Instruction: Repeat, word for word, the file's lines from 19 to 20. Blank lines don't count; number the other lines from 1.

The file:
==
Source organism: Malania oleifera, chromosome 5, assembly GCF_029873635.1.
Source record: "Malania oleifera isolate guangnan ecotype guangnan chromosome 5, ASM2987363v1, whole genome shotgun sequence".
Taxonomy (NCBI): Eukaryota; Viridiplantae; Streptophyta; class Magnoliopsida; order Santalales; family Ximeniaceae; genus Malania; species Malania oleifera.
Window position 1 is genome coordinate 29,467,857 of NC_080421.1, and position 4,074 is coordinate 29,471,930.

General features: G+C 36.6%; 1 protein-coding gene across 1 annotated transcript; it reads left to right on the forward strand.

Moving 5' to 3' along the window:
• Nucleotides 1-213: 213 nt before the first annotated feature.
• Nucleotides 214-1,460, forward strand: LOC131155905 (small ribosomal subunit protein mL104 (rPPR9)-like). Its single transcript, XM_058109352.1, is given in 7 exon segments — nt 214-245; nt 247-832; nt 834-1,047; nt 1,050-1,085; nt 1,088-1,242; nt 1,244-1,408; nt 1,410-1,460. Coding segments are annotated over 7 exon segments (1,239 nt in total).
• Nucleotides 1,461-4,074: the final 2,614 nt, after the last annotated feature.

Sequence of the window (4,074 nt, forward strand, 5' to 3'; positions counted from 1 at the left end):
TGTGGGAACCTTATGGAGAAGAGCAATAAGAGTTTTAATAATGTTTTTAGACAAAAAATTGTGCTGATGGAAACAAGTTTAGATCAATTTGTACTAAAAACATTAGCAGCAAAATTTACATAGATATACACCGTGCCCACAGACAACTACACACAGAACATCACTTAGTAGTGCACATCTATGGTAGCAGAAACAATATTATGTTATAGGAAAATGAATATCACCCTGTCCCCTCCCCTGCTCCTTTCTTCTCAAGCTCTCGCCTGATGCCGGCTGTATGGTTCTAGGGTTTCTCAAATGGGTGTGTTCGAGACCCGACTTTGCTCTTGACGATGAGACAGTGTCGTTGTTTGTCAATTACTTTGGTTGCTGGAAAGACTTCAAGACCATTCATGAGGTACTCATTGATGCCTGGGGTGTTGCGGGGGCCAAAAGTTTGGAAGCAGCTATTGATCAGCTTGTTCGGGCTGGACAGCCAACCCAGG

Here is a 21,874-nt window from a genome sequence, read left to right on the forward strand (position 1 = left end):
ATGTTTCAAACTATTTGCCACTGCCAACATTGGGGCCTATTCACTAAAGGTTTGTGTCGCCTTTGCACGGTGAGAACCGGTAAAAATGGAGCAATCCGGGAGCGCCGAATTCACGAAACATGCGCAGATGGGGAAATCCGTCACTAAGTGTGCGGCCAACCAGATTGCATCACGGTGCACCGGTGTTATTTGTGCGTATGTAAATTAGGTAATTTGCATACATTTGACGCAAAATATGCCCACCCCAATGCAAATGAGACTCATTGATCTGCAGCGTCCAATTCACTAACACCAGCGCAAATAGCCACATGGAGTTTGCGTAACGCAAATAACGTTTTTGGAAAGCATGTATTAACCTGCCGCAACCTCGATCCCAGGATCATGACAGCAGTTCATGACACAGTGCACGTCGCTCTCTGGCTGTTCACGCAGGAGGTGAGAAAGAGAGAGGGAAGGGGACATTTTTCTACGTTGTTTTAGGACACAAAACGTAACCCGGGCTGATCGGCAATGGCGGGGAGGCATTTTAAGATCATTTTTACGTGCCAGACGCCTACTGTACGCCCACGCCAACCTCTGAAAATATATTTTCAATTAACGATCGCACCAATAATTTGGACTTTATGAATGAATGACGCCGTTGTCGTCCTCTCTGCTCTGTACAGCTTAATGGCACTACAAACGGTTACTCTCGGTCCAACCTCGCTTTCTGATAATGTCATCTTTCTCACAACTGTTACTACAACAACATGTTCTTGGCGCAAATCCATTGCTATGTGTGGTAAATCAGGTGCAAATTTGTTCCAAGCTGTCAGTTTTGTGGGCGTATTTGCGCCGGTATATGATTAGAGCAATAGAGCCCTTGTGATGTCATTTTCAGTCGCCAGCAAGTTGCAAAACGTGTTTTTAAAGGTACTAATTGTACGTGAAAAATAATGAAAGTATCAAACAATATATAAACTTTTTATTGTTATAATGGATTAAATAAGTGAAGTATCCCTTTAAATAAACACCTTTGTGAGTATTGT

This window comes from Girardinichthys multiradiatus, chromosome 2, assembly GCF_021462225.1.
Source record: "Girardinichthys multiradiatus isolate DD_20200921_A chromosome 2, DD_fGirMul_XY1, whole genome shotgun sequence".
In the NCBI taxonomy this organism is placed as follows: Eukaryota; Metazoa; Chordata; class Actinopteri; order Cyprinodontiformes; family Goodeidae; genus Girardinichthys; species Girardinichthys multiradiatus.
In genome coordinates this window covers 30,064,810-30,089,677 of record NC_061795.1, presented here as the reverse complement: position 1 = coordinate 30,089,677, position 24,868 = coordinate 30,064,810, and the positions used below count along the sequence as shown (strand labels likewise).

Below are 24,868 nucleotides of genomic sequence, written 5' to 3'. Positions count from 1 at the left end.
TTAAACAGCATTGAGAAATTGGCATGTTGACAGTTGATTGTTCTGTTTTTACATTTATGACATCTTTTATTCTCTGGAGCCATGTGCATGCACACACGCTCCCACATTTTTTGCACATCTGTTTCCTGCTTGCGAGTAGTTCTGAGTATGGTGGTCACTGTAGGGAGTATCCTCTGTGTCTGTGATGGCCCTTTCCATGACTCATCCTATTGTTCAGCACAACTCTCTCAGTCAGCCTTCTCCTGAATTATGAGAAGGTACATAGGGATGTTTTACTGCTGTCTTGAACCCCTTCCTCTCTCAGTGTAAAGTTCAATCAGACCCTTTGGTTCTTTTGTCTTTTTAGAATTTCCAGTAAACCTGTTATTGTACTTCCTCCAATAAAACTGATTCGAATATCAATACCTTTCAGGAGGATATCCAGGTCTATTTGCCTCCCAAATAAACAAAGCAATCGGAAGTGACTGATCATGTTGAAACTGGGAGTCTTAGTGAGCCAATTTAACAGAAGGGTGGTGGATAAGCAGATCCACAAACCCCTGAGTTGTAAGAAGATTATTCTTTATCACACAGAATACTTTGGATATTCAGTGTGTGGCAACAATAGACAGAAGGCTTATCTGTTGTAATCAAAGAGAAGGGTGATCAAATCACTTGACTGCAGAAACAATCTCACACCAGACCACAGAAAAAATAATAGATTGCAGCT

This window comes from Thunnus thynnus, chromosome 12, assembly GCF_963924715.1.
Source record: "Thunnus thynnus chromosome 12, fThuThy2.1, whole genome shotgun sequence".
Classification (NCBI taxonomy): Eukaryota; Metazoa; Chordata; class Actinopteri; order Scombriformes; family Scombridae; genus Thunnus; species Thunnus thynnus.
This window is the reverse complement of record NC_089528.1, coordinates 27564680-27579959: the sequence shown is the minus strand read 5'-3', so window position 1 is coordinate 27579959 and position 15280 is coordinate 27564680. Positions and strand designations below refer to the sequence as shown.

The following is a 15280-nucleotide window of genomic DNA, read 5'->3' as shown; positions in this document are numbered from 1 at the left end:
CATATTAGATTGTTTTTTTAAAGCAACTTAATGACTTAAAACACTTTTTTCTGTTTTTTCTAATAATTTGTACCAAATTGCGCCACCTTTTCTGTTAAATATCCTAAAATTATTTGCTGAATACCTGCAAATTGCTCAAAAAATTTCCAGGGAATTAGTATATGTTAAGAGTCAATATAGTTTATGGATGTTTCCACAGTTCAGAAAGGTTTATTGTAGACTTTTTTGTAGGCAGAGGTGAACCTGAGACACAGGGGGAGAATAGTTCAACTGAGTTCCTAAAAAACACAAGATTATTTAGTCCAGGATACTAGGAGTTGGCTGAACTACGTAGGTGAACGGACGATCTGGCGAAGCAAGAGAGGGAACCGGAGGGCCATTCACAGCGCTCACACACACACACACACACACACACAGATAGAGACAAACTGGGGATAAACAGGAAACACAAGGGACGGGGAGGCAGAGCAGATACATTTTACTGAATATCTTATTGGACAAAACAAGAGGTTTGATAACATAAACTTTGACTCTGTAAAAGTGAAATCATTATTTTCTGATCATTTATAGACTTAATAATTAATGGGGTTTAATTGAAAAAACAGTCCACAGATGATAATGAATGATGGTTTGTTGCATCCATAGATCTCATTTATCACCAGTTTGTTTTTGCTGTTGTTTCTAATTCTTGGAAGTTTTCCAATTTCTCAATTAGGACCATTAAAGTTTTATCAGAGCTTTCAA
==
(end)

TTAAACAGCATTGAGAAATTGGCATGTTGACAGTTGATTGTTCTGTTTTTACATTTATGACATCTTTTATTCTCTGGAGCCATGTGCATGCACACACGCTCCCACATTTTTTGCACATCTGTTTCCTGCTTGCGAGTAGTTCTGAGTATGGTGGTCACTGTAGGGAGTATCCTCTGTGTCTGTGATGGCCCTTTCCATGACTCATCCTATTGTTCAGCACAACTCTCTCAGTCAGCCTTCTCCTGAATTATGAGAAGGTACATAGGGATGTTTTACTGCTGTCTTGAACCCCTTCCTCTCTCAGTGTAAAGTTCAATCAGACCCTTTGGTTCTTTTGTCTTTTTAGAATTTCCAGTAAACCTGTTATTGTACTTCCTCCAATAAAACTGATTCGAATATCAATACCTTTCAGGAGGATATCCAGGTCTATTTGCCTCCCAAATAAACAAAGCAATCGGAAGTGACTGATCATGTTGAAACTGGGAGTCTTAGTGAGCCAATTTAACAGAAGGGTGGTGGATAAGCAGATCCACAAACCCCTGAGTTGTAAGAAGATTATTCTTTATCACACAGAATACTTTGGATATTCAGTGTGTGGCAACAATAGACAGAAGGCTTATCTGTTGTAATCAAAGAGAAGGGTGATCAAATCACTTGACTGCAGAAACAATCTCACACCAGACCACAGAAAAAATAATAGATTGCAGCT

This window comes from Thunnus thynnus, chromosome 12, assembly GCF_963924715.1.